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Understanding the good - and bad - of performance marketing

By Peter Klein

February 25, 2013 | 6 min read

Performance marketing is perhaps the most underrated and misunderstood media channel in all of advertising. After more than a decade in existence, it suffers from a bevy of misconceptions among senior marketing executives. These perception issues hold the industry back, just at a time when its prospects for growth couldn’t be greater.

Peter Klein

It’s time to set the record straight about the proper role, value and benefits of performance marketing. By sharing some personal anecdotes of both the good and bad elements, I hope to offer a realistic viewpoint of how performance marketing can benefit almost any advertiser.

I offer this perspective as both an affiliate and advertiser, having built and managed two large, profitable affiliate networks with 13 years of online marketing experience. My only wish is that you keep this advice in mind and then test out a performance marketing campaign for yourself and share feedback of the results with your colleagues.

The good

Let’s start with some basic, unimpeachable facts about performance marketing. There is an undeniably significant upside that can improve a company’s return on marketing spend. Here’s what you need to know:

1. Performance marketing is a $25 billion industry. Nearly 70% of all online advertising transactions are paid for on a performance basis.

2. Hundreds of major brands, from Target to Walmart to H&R Block, utilize performance marketing. They put their faith in the industry and spend millions of dollars each year on affiliate and other performance marketing programs.

3. It is entirely ROI focused. Results are 100% measurable. This is the key to success for any senior marketer.

4. There are many media channels to test, including email, search, display, social, contextual, coreg, incent, mobile and click-to-call. New channels arise every year, offering more diverse online marketing opportunities for advertisers.

5. It takes a small investment to get started, often only $10,000 to begin. It is fully scalable once the test proves successful. The capability of media optimization provides a highly replicable and efficient system to engage, acquire and retain customers.

The not so good

Like any industry, performance marketing has its share of unscrupulous actors. But you can avert many of those issues by keeping a few things in mind when starting your first — or 10th — performance marketing campaign.

1. Due diligence is necessary for working with any agency, affiliate, advertiser or media channel.

2. Ongoing monitoring and transparency are critical to a performance marketing campaign’s success. Affiliates and advertisers sometimes take liberties with creative and reporting.

3. Fraud can be a problem for both lead generation and sales campaigns. Technology makes errors and shortcuts easier to hide.

4. Government regulators around the world are placing a strong focus on privacy, marketing tactics and regulation of verticals that have a strong presence in performance marketing, such as education and subprime finance. As consumers continue to gravitate to these industries, be aware of potential regulatory hurdles you may have to overcome.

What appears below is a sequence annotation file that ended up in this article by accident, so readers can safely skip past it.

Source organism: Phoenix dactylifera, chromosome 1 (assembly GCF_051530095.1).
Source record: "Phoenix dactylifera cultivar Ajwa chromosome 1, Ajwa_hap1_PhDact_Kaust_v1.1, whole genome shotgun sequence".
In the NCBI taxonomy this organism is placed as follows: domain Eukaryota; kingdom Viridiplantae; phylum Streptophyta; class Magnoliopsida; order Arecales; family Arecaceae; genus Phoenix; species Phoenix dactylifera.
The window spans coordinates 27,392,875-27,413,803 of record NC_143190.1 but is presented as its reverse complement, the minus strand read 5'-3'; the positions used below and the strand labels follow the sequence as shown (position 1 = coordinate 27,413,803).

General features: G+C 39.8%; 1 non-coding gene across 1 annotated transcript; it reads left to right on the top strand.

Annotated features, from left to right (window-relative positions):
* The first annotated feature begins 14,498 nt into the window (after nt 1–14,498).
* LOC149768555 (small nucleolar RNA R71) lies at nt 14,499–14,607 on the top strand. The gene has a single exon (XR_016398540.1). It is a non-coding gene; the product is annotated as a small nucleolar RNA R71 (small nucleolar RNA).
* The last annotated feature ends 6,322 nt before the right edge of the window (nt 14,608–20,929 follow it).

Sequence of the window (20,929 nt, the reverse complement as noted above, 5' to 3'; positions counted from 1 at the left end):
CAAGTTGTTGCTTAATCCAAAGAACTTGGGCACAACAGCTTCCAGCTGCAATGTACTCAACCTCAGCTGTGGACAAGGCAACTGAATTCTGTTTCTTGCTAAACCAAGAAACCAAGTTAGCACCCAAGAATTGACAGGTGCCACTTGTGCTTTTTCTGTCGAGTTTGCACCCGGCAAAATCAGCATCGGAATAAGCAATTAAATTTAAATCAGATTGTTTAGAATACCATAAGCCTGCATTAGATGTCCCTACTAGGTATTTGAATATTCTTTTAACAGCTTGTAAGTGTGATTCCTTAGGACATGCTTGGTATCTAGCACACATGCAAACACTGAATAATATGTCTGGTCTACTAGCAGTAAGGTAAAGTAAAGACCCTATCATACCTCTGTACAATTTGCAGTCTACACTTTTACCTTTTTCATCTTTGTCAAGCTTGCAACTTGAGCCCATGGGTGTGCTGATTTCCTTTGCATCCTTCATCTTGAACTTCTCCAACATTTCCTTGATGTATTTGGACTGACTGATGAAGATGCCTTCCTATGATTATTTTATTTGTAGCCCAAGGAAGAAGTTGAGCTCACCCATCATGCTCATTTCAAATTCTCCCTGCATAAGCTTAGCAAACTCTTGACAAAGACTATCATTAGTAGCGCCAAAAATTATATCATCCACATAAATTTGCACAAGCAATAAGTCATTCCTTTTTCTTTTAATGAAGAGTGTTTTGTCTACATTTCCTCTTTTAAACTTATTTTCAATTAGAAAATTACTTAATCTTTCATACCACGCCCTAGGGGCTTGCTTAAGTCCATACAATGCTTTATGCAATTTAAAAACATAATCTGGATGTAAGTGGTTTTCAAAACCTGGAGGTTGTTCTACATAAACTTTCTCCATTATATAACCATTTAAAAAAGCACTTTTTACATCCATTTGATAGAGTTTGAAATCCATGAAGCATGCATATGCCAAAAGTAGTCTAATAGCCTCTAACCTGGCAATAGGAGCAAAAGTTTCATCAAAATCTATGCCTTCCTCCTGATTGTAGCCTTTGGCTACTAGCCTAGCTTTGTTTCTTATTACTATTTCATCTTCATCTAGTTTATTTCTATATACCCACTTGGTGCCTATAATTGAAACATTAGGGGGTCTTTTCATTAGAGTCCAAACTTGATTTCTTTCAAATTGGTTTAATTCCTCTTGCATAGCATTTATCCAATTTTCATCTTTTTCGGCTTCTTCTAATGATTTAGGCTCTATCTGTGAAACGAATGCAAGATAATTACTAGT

5. You can potentially be held liable for the actions of others. Running a performance marketing campaign requires vigilance in closely monitoring the actions of your agency and its partners.

How to leverage the good and avoid the bad

Despite the aforementioned negatives, it isn’t all that difficult to ensure success in every performance marketing campaign.

Taking the time to properly vet each party you work with in your performance marketing campaign — agency, affiliate network, publisher, etc. — will ensure your expectations are well known and proper protocols are put into place to meet your goals.

Ask for transparency or final review before campaigns are launched to ensure all parties are in agreement about every aspect of the campaign.

Leverage external monitoring technology to avoid potential fraud or statistics issues.

Review the latest government regulations in online marketing and the industries in which your campaign will run to understand what is acceptable and what may create issues.

Above all, make sure your agreements are legally sound and clear to all parties. To borrow a common American sports cliché, the best offence is a good defence.

Looking at the state of the American and British economies, there are far worse people and actions in business that we somehow tolerate. Billions of dollars and livelihoods have been lost as a result of financial mismanagement and rogue trades. International sports stars with inspiring comeback stories turn out to be cheats. Hollywood continues to be a showcase for the rise and fall of stardom. And yet these industries continue to attract and spend billions of dollars each year and move forward.

In summary, one has to keep things in perspective when establishing a performance marketing campaign. There is significant upside and a small downside if you make the necessary preparations.

The moral of this story is simple: give performance marketing a chance. Start small by first testing your campaign. Build some success and scale it to greater efficiency and ROI. Don’t let the spurious actions of a few cloud your judgment on the wide world of performance marketing opportunities.

Peter Klein is senior vice president of media at MediaWhiz, an integrated digital media and performance marketing agency. MediaWhiz is a Matomy Media company.


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